All kids truly deserve to smile

Published 9:43 am Thursday, February 14, 2013

February is a great month for a variety of reasons.

For some, just to be past January and halfway out of winter sparks an encouraging reminder that sooner or later spring will actually come. Others, (especially those in the greeting card, flower, and candy industries) see Valentine’s Day as a hopeful spike in their quarterly earnings. Ash Wednesday, President’s Day, Mardi Gras. All have their significance to various groups making up our multifaceted society.

For us in the dental community, this month represents the spearhead of our efforts in diagnosing and treating oral disease. National Children’s Dental Health Month (NCDHM) is sponsored each February by the American Dental Association (ADA) and its over 157,000 member dentists in hopes of raising awareness that good oral health is vital to everyone, especially kids.

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The emphasis on children’s dental care is well justified when you consider the following:

> Dental disease is the No. 1 unmet healthcare need in the state of Ohio.

> Dental decay is the most prevalent childhood disease, five times more common than asthma. In other words, nearly half of all children in the United States, aged 2 to 9, have untreated cavities and other dental needs.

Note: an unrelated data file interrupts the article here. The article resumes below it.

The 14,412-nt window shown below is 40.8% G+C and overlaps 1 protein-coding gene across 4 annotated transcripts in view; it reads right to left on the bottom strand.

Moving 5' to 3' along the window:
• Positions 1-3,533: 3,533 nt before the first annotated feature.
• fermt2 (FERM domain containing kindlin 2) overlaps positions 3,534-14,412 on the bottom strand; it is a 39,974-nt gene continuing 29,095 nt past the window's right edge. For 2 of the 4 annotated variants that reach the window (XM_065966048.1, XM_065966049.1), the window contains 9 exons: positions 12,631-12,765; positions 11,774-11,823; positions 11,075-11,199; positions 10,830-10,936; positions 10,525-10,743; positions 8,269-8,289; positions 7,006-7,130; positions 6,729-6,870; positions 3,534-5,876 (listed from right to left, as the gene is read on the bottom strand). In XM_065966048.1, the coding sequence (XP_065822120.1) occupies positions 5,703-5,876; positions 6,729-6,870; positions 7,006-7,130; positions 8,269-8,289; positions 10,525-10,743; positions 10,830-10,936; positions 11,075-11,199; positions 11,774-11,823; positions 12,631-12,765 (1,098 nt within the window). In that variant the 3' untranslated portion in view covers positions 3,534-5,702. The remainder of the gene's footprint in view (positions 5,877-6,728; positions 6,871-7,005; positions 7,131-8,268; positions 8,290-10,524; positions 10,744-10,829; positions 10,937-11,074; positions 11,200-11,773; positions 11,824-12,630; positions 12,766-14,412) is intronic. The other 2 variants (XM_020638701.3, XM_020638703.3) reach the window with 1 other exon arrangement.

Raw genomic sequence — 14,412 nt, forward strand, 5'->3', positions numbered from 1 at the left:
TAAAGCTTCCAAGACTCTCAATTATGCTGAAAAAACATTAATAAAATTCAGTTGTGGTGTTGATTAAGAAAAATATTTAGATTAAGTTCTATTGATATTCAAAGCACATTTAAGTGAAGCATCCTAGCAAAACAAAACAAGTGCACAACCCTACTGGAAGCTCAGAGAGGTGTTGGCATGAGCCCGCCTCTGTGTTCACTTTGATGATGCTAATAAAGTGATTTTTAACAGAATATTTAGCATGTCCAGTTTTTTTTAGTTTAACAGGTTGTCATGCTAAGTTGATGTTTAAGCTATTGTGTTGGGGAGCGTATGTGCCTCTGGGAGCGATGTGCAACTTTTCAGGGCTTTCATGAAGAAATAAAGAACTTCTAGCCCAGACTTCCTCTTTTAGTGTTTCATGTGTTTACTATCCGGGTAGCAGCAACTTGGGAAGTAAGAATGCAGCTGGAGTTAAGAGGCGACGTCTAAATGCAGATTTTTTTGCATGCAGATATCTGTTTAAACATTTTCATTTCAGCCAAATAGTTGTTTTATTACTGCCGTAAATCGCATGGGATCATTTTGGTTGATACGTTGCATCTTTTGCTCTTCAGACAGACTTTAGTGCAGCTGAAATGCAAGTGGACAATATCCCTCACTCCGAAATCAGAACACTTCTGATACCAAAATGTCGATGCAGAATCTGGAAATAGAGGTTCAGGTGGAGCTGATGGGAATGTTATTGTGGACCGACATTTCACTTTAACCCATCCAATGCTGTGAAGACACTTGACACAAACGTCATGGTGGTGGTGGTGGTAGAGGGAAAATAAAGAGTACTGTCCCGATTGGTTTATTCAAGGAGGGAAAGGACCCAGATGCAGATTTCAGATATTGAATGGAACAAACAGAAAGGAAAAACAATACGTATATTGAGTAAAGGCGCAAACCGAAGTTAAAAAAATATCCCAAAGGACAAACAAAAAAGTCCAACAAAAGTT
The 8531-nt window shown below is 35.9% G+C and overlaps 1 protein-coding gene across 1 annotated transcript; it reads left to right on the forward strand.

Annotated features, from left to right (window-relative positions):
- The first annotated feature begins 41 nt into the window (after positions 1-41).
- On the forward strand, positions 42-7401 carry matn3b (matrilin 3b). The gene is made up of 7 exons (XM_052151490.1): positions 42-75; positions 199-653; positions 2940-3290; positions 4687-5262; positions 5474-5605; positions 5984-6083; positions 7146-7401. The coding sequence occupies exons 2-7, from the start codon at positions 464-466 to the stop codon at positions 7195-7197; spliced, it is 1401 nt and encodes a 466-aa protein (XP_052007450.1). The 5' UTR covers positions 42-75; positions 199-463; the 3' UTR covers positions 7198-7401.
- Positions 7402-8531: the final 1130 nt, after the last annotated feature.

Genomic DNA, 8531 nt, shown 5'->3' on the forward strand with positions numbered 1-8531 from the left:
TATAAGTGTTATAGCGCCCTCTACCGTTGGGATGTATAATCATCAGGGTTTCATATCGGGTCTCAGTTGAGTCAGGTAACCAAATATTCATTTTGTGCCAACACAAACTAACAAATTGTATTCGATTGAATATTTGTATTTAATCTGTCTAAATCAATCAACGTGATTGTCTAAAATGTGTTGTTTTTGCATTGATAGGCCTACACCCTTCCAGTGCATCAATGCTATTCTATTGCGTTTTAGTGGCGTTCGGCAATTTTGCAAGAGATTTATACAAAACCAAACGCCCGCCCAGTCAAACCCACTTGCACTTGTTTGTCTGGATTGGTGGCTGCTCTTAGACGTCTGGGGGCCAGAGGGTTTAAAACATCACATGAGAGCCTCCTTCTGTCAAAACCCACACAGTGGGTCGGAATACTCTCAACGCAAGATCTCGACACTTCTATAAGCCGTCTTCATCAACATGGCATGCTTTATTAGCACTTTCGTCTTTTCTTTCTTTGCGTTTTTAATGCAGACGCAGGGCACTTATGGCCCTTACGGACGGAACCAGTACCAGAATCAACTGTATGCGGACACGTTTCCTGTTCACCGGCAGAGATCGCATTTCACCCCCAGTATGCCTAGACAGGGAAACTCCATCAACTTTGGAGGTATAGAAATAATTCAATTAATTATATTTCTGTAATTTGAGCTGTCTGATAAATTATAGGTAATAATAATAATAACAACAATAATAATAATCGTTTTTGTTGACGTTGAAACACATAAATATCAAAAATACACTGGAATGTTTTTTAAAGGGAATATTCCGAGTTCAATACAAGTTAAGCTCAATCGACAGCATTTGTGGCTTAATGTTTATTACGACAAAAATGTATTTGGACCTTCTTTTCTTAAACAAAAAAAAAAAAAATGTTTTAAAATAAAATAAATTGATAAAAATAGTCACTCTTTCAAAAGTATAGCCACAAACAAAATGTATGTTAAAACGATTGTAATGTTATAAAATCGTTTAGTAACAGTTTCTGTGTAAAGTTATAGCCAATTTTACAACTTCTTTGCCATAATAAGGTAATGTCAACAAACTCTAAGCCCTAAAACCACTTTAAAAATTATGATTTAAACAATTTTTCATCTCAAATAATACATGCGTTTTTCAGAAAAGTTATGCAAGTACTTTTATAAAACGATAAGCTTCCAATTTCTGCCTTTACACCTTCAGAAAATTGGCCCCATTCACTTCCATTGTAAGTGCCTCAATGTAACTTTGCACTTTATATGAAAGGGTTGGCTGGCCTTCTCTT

> Approximately 51 million school hours are lost each year due to the pain and infection associated with dental decay.

While we as oral health care providers strive year round to treat the disease, teach good oral hygiene and healthy eating habits, and educate parents we still have a long way to go.

Part of that process includes the various activities associated with NCDHM, especially one that celebrates its 10th anniversary this year: “Give Kids A Smile!”

Throughout the month of February (and beyond) thousands of ADA member dentists along with assistants, hygienists, and other volunteers will give time and resources to targeting at-risk kids and providing some needed dental treatment.

Last year approximately 14,000 Ohio children received treatment through “GKAS!” volunteer events.

As I stated, however, activities like “Give Kids A Smile!” are only a small part of addressing the problem.

Preventing dental disease begins at home and actually before birth. Good prenatal care should include good dental habits, including any necessary treatment as research continues to draw associations between oral disease in the mother and harmful effects on the baby. After birth it is essential to start cleaning a baby’s teeth as soon as they appear in the mouth.

And, foods and drinks containing sugar should be kept to a minimum and at that, only given at meals and not as a snack.

Finally, I encourage all parents to discuss with their pediatrician and dentist any questions or anything that you notice that may be abnormal in your child’s mouth.

To quote the adage: “An ounce of prevention is worth a pound of cure.”

Let’s work toward stopping the problems in our children before they start because … all kids deserve to smile.


Hal S. Jeter, DDS is a South Point-based dentist and president of the Southern Ohio Dental Society.